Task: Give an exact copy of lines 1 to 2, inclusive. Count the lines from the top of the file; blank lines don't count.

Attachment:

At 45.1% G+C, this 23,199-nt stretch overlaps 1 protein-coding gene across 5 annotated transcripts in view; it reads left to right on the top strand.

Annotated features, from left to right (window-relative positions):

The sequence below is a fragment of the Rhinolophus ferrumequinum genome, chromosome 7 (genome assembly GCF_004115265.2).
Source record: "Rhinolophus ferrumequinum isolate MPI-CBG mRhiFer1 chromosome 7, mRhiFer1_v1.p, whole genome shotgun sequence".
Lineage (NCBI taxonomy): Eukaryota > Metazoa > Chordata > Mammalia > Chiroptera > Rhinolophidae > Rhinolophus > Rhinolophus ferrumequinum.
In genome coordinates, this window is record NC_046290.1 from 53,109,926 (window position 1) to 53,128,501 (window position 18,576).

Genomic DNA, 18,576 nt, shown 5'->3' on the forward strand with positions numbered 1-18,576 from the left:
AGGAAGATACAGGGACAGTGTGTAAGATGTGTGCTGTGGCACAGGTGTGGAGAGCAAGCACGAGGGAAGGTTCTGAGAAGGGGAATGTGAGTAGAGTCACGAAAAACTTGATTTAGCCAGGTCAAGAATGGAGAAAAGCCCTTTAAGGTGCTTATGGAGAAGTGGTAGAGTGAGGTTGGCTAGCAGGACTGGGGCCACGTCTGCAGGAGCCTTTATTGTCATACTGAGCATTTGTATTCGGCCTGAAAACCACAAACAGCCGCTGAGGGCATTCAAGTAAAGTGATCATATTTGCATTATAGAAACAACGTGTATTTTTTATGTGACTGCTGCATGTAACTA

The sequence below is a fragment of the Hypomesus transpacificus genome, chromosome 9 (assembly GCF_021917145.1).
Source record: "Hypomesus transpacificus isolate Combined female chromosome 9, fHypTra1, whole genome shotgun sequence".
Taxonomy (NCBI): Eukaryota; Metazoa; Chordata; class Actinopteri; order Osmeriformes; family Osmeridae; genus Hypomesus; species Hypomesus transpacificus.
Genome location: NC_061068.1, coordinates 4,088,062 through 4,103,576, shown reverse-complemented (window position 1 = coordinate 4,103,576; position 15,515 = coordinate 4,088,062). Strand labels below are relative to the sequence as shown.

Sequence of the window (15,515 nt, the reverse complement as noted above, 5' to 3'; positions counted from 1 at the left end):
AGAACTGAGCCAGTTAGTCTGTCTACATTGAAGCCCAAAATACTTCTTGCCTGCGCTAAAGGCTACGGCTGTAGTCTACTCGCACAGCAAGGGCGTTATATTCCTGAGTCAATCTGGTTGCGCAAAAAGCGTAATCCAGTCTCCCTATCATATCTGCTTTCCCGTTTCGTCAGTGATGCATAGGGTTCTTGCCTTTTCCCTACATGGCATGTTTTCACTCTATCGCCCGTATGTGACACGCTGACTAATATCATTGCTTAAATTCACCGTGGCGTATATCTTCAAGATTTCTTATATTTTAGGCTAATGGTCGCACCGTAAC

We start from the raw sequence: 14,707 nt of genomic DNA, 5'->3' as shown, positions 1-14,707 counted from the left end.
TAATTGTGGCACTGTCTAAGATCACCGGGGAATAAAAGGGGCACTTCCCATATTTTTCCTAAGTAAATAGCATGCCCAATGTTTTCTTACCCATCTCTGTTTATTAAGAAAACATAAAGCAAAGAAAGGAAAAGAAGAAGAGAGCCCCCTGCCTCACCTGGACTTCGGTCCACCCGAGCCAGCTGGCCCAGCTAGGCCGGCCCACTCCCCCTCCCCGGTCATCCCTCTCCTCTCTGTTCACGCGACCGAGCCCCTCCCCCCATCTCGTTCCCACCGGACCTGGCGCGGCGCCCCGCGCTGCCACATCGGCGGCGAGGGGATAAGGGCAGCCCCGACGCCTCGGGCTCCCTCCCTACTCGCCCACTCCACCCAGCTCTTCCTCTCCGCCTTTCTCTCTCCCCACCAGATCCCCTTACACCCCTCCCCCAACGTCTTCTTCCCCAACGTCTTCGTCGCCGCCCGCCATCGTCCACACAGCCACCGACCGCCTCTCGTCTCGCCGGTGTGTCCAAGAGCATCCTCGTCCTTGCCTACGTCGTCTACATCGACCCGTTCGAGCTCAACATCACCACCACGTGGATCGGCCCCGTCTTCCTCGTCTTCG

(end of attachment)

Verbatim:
At 45.1% G+C, this 23,199-nt stretch overlaps 1 protein-coding gene across 5 annotated transcripts in view; it reads left to right on the top strand.

Annotated features, from left to right (window-relative positions):